FL: Former Trolley Operator Bills TPO $148,000

Aug. 28--PANAMA CITY -- The Bay County Transportation Planning Organization on Wednesday voted to reject payment of most of about $148,000 in invoices billed to it by the former trolley operator.

TPO members agreed with their attorney, William C. Henry, that about $108,000 of the invoices billed to the TPO by Santa Ynez Valley Transportation of Panama City Beach should not be paid because the former trolley operator was asking to be paid for services, such as parts replacement and trash pickup, that were outside of the scope of its contract with the TPO.

Jeanie and Mark Meeks, owners of the company, said in telephone interviews after the meeting that they strongly disagree and will be contacting their attorney to discuss possible legal action. They said all of the billings were valid.

"Unfortunately, they didn't pursue other avenues to research and hear the other side," Mark Meeks said. "I'm a little disappointed in that. We believe that there is more background in each of these issues we would have hoped they would have reached out for."

In May, TPO approved First Transit to take over as operator of the public transit system. First Transit became responsible for overseeing the daily operation in July.

In mid-June, Santa Ynez Valley Transportation submitted a flash drive containing invoices for extra charges the company claimed was owed to it during its five-year contract. The TPO paid two invoices in the amounts of $17,314 and $1,767 that were related to a 52-cent increase in the revenue-hour rate that was approved by the TPO in April.

Of the remaining invoices, one claim for $21,071 was to cover the 52-cent increase for the entire fiscal year, from July 1, 2012 through June 30, 2013.

That time period is the year prior to the retroactive increase approved by the TPO in April, 2014, so the company is not owed this money, Henry told the TPO.

"They are claiming an extra year increase," Henry told the TPO.

But Jeanie Meeks said they were in their right to bill for this year because the rate was supposed to be negotiated each year and it wasn't.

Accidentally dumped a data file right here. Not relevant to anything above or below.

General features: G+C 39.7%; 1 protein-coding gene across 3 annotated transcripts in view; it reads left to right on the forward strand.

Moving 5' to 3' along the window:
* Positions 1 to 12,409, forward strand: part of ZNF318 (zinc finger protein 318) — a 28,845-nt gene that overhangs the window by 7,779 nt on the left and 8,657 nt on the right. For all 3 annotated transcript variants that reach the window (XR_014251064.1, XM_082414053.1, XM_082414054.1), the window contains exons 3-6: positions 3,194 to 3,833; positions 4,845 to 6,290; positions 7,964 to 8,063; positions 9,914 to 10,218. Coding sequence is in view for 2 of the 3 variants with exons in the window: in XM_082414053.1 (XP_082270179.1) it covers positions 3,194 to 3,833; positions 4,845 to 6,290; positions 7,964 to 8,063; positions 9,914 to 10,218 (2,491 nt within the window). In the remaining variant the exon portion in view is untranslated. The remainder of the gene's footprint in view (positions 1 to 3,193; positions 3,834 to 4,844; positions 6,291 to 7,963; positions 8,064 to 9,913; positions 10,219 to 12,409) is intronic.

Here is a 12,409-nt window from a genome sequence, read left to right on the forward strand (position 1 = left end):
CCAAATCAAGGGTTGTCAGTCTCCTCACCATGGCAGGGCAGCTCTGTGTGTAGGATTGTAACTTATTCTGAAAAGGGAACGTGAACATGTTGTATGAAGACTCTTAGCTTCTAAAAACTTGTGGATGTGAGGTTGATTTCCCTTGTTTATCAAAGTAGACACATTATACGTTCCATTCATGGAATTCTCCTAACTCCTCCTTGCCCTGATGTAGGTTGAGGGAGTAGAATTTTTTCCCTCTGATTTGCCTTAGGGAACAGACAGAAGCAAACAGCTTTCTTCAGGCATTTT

She said their last negotiated rate that was approved by the TPO was valid from July of 2011 to June of 2012. She said negotiations were supposed to occur on the rate for the next year, but were postponed. Contractually, this means the TPO is responsible for paying the last negotiated rate, she said.

"We went without a new negotiated contract for two years until First Transit took over (the trolley service)," she said. "To me, they are in breach of contract."

Another invoice, in the amount of $40,360, was for route redesign work performed by the company in 2009 or 2010, Henry said. Henry said some of this input led to new bus routes.

"This one may have some merit but I don't see it clearly," Henry said.

After hearing that, the TPO, which is made up of city and county elected officials, agreed that Henry should sit down and negotiate this charge with the Meeks. Henry also said there is always a chance a case like this could end up in court, and the attorney's fees could cost more than a settlement.

Mark Meeks said he was pleased the TPO was willing to talk about this invoice.

"We redesigned all the routes and submitted it to West Florida (Regional Planning Council)," he said. "There are 250 stops within these routes. We put lot of effort in that."

The third open invoice, in the amount of $32,560, claims reimbursement for additional labor, parts and insurance costs arising when five new buses turned out to be "lemons," Henry said.

The buses were delivered in July of 2011, and replaced with different models in May or June of 2012, Henry said.

"My reading of the contract is the operator is responsible for the maintenance of all the vehicles and insurance of all the vehicles," Henry said.

The final open invoice, for $53,758, claims reimbursement for labor costs of seven workers and one supervisor for picking up trash at bus stops and cleaning bus shelters from July of 2009 through October of 2013.

"It doesn't state in the contract that trash pickup is part of their job, but that is the norm in the industry," Henry said.

Mark Meeks disagrees.

"The fact is, if you look at the major transit agencies around the United States, trash (pickup) is not in their contracts," he said.

Copyright 2014 - The News Herald, Panama City, Fla.

Loading